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XBRL: Get it Right!

January 7, 2011

As companies comply with the Security and Exchange Commission’s (SEC) Interactive Data (XBRL) mandate, they are beginning to learn about the US GAAP Taxonomy (UGT). Every UGT element (or tag) relates to a financial concept reported by SEC filers. But what should filers consider as they select US GAAP Taxonomy (UGT) elements? What UGT element attributes or properties should filers consider as they try to map UGT tags to their data? Should some components of the UGT have a higher priority than others in determining which tag to use? Many companies are grappling with questions like these as they comply with the SEC’s Interactive Data filing mandate.

Each UGT element consists of labels, a financial concept definition, US GAAP references, and several attributes or properties. Certain properties, however, should play a more important role in determining which UGT element to map to reported data. It is helpful to consider what disclosure is being tagged then look to that node (section) of the UGT it is related to. For example, suppose the inventory footnote is being tagged. It is likely that most of the tags needed would reside in the Inventory section (node 340000) of the UGT. Beyond that, it is helpful to consider the following components of the UGT by placing a higher priority on components at the top of the list and a lower priority to those on the bottom of the list. UGT Attribute Priority

    • Period type: Instant, Duration
    • Data type: Monetary, Shares, Per Share, Text, Strin
    • Element definition: Describes the financial concep
    • Authoritative references: US GAAP, SEC Regulations
    • Relationships: Land + Buildings + Equip = PPE
    • Element name: Camel Case name is a way of referring to the element and has no bearing on the data being tagged. The HTML is what XBRL renders. Element names (or labels) are intended to be descriptive but are less important than attributes that designate something about the data being tagged
    • Balance type: Debit / Credit

Period Type needs to be considered early in the tag selection process. It would be wrong to tag a balance sheet amount with a duration tag since duration tags represent a period of time. Likewise an income statement amount would never be tagged with an instant tag since instant tags represent a balance at a certain point in time.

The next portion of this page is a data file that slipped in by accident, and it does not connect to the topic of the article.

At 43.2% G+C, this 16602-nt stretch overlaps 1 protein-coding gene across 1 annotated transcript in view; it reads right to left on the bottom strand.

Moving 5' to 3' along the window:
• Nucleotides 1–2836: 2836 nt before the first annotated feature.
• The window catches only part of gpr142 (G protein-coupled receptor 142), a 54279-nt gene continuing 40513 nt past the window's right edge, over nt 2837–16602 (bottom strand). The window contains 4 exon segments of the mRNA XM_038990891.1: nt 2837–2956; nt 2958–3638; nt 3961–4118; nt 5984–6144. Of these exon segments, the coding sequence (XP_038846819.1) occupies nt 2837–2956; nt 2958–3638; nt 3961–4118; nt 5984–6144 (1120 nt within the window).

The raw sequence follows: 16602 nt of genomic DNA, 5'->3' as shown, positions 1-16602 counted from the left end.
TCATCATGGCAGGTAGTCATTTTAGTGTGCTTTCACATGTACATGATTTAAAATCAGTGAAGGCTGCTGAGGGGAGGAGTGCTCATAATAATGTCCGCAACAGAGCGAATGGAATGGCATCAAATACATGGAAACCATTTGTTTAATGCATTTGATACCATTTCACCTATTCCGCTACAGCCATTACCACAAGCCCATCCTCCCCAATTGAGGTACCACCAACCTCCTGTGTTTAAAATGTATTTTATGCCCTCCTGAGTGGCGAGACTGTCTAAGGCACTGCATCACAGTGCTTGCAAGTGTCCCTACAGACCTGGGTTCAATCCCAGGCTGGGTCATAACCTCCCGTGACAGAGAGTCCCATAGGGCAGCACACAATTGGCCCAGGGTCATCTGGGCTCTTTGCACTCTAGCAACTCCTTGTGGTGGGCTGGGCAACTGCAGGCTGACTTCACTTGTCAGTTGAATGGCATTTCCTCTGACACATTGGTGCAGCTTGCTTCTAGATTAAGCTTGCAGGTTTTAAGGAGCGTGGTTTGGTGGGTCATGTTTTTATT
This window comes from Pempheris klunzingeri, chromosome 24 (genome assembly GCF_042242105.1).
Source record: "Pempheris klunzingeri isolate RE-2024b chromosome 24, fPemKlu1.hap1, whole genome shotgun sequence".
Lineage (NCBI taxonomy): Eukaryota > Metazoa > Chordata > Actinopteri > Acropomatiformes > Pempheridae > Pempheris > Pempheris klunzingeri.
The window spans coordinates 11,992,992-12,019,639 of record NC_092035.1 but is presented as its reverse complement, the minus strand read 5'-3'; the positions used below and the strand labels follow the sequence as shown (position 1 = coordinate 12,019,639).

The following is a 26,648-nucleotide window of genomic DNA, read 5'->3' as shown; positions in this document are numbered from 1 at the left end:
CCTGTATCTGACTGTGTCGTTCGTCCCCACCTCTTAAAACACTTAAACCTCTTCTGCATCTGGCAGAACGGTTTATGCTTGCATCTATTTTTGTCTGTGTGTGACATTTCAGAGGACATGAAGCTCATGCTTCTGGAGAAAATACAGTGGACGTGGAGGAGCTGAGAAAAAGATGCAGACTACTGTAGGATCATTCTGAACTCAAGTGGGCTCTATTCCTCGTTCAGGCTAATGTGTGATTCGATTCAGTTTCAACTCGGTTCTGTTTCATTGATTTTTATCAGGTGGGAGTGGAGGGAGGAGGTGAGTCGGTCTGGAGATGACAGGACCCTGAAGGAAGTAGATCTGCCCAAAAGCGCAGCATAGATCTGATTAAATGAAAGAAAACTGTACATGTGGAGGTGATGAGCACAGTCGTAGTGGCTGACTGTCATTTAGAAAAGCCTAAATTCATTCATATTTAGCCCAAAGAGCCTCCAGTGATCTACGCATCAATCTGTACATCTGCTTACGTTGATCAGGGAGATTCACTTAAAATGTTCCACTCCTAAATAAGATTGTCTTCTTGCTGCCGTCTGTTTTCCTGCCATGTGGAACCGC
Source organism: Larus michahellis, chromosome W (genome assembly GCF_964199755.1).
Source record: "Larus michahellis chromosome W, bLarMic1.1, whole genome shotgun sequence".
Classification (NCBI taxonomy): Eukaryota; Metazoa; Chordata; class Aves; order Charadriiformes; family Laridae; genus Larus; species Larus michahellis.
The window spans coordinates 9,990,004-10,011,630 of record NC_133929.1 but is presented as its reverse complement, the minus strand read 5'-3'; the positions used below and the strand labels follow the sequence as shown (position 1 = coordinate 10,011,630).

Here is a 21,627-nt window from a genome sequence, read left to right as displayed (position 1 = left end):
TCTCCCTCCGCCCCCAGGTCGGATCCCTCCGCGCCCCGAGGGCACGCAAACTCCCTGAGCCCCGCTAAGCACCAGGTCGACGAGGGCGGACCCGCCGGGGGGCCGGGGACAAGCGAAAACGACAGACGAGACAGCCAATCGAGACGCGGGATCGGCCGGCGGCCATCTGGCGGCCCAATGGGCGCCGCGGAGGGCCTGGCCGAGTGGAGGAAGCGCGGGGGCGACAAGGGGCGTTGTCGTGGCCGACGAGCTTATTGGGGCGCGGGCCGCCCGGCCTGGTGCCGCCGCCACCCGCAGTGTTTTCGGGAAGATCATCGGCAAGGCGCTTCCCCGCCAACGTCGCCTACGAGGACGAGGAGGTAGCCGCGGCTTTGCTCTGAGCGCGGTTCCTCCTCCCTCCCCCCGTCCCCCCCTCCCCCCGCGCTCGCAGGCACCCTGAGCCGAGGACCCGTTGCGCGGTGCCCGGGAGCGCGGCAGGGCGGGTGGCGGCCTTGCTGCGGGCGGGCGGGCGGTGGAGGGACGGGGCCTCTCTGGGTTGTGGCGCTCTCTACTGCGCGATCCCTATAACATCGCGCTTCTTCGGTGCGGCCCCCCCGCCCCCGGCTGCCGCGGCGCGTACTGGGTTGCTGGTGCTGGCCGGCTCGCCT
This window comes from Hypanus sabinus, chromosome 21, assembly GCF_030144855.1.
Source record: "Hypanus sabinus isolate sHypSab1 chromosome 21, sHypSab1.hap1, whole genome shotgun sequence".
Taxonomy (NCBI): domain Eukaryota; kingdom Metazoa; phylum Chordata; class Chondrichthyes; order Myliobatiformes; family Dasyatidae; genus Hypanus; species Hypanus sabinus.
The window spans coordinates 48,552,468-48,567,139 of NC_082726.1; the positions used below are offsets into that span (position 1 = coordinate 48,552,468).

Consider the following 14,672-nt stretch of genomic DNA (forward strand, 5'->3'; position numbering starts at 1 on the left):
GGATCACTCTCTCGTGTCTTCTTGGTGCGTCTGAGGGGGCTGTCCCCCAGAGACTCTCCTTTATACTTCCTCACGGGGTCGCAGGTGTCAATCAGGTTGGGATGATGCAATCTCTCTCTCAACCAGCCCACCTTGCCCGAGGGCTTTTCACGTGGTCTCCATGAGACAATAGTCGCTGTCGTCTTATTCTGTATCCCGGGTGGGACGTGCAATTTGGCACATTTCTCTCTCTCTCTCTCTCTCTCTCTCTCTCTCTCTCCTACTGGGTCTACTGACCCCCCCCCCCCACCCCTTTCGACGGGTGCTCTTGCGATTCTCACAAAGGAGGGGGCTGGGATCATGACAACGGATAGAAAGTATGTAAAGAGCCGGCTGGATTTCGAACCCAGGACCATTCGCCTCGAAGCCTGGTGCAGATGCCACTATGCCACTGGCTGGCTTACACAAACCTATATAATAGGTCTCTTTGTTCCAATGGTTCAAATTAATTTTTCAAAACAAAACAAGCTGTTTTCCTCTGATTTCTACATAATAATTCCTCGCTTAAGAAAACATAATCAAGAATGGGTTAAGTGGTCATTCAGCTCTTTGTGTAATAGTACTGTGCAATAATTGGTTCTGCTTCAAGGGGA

Similarly Data Type needs to be considered early in tag selection. The selected tags need to represent the same type of data being disclosed. For example, the number of share outstanding needs an element that is a share type tag. It would be very misleading to tag shares with a monetary type tag.

Element Definition is clearly essential to knowing whether a particular tag adequately describes a disclosure amount. After all, disclosure definitions are integral to “telling the company story”.

Authoritative References can be very helpful in choosing a US GAAP taxonomy element. If the business acquisitions footnote is being tagged and it describes the financial impact of acquisitions that occurred during the period filers should be looking for a tags that reference Statement of Financial Accounting Standard 141.

Relationships can also be helpful in determining which tag to map to financial data. It is helpful to note that raw materials inventory, work in process and finish goods are presented in the same footnote and sum to total for inventory when mapping those facts to the appropriate tag.

The Element Name is purposely descriptive of what the element consists of, but it is less important than other more unforgiving attributes like period type and data type. If filers get the period type and data type wrong it clearly communicates the wrong information about their disclosures. The element name (or label) is more forgiving when period type, data type, definition, authoritative references and relationships are all correct.

The Balance Type is less important in tag selection. This seems counter intuitive, but balance types can be flipped to the opposite balance. Balance types are also likely right if all the other attributes accurately describe the data. While balance types are less important, they should still be considered, especially for amounts that are always expected to be debits (like cash, inventory, and fixed assets) or amounts that are always expected to be credits (like accounts payable, short term borrowings, and revenues). Balance types are much less important for facts that could be a debit or a credit (like net income/loss or cash provided by/used in operating activities) 

The order of preference in which attributes are to be considered is set forth in section 6.6.29 of the Edgar Filer Manual (EFM). It’s helpful to remember what to consider first when selecting an element from the UGT, but priority of considerations is just one part of getting XRL right.  There is a steep learning curve for understanding how to get XBRL right. Are you ready?

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